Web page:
Recently my old friend Michael Fearer asked me on LinkedIn, “What you’ve seen in your experience and others as the best way to get to CTO. I’m seeing at my time is a decision to go more technical or switch to more business as I’m in both right now. I worry that if I go into business, I will get left behind on the tech side. What do you think?”
Here’s my response:
Either years of climbing up the career ladder and incrementally learning (Eng -> Eng II -> Senior -> Manager -> VP -> CTO). Or you create the opportunity for yourself on an accelerated learning path. I chose the latter when I left Microsoft to join a small startup and expedite my learning & experience.
At such a small startup, the CTO is just what I like to call the “Chief Coder”. While I have more business responsibilities, a majority of my day-to-day is still coding with my engineers.
Eventually, if we get big enough I can step away from that being my day-to-day and focus on more high-level architecture & structural decisions.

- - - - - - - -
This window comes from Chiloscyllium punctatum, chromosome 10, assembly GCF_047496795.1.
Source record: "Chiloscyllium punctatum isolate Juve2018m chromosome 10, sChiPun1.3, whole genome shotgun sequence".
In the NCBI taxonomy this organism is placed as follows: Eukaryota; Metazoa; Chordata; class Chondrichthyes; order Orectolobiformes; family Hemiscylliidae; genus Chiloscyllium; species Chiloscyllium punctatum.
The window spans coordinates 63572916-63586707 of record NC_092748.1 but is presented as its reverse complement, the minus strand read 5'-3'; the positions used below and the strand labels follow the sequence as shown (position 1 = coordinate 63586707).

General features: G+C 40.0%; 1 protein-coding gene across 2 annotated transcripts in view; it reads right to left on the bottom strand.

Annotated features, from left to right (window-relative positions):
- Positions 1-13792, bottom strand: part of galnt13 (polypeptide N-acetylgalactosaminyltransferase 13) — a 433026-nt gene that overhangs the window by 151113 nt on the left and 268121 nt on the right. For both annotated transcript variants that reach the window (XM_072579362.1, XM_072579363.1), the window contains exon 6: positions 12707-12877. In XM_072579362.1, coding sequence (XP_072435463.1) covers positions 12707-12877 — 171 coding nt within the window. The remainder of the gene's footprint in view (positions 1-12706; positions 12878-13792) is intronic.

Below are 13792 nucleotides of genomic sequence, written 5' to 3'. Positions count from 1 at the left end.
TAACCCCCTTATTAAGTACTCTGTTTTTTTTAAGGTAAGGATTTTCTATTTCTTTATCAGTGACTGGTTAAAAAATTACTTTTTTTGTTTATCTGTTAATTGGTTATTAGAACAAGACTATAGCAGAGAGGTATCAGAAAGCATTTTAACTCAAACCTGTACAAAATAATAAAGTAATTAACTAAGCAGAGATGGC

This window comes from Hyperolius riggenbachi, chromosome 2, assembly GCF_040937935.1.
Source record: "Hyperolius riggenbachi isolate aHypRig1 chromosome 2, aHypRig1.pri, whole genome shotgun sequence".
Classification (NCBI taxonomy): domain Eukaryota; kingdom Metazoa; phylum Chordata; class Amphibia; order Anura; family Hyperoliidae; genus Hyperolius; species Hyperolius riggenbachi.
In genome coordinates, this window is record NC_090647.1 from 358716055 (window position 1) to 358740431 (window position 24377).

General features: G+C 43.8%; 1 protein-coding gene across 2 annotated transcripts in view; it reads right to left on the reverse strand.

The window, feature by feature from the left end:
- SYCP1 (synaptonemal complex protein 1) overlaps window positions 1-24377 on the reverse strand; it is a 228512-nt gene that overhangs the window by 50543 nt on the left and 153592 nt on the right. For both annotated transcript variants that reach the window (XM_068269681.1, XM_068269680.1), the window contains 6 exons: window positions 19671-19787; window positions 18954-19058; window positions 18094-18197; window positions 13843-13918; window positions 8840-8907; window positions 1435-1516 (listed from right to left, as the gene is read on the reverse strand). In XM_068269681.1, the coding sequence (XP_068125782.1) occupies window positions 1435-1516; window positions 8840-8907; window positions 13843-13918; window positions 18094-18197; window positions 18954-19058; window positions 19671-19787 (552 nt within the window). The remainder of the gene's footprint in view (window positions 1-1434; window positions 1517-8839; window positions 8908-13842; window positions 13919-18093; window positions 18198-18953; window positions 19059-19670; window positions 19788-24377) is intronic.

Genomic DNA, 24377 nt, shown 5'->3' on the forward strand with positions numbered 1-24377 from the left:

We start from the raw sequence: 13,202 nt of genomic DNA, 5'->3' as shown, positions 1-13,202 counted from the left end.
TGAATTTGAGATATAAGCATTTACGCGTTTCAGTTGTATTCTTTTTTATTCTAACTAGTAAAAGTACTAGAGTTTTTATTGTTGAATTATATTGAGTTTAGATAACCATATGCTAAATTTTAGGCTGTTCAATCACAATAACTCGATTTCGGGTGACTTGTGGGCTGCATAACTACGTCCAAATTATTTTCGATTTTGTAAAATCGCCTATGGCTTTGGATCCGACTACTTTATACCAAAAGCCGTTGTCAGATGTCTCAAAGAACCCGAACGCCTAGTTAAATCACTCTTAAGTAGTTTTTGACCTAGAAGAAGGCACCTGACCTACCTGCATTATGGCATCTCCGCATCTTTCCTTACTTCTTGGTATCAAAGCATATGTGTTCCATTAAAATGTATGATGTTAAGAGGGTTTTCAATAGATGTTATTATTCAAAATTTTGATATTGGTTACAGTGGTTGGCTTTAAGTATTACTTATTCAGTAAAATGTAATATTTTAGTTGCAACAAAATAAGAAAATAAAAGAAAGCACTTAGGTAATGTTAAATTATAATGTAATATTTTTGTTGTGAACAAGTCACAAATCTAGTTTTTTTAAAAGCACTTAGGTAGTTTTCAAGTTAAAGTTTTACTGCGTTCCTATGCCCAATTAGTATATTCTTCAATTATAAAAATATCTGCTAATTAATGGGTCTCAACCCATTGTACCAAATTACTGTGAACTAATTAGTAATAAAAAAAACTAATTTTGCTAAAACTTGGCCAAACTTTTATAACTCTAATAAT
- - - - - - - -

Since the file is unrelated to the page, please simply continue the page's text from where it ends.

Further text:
As a CTO you always need to have your pulse on the tech. You’ll never know everything because no one person can (that’s something I worried about when I started) but you should have some basic ideas of how certain technology your company is considering using will work/impact your business.
The trick there is just to have enough foresight to go learn more about that thing as soon as you know you’ll likely need to be aware of it.
CTO is a range. Everywhere from Chief Coder (coding daily) to Non-practicing Technical person (has people to code for them but is the face and mouth of the org). But regardless of where you fall, there’s a requirement to understand technical concepts, past and current, and decide which to apply to your business.
And you can’t think of it as “leaving behind the tech side”. No CTO can ever “leave behind the tech side,” because that’s your job (I can’t stress that enough)! It’s your job to be aware and make use of all the technology at your disposal to improve/grow your business.
It’s a balance of business and tech.
Hope that helps anyone struggling with this question.
Feel free to reach out to me on LinkedIn with your own questions!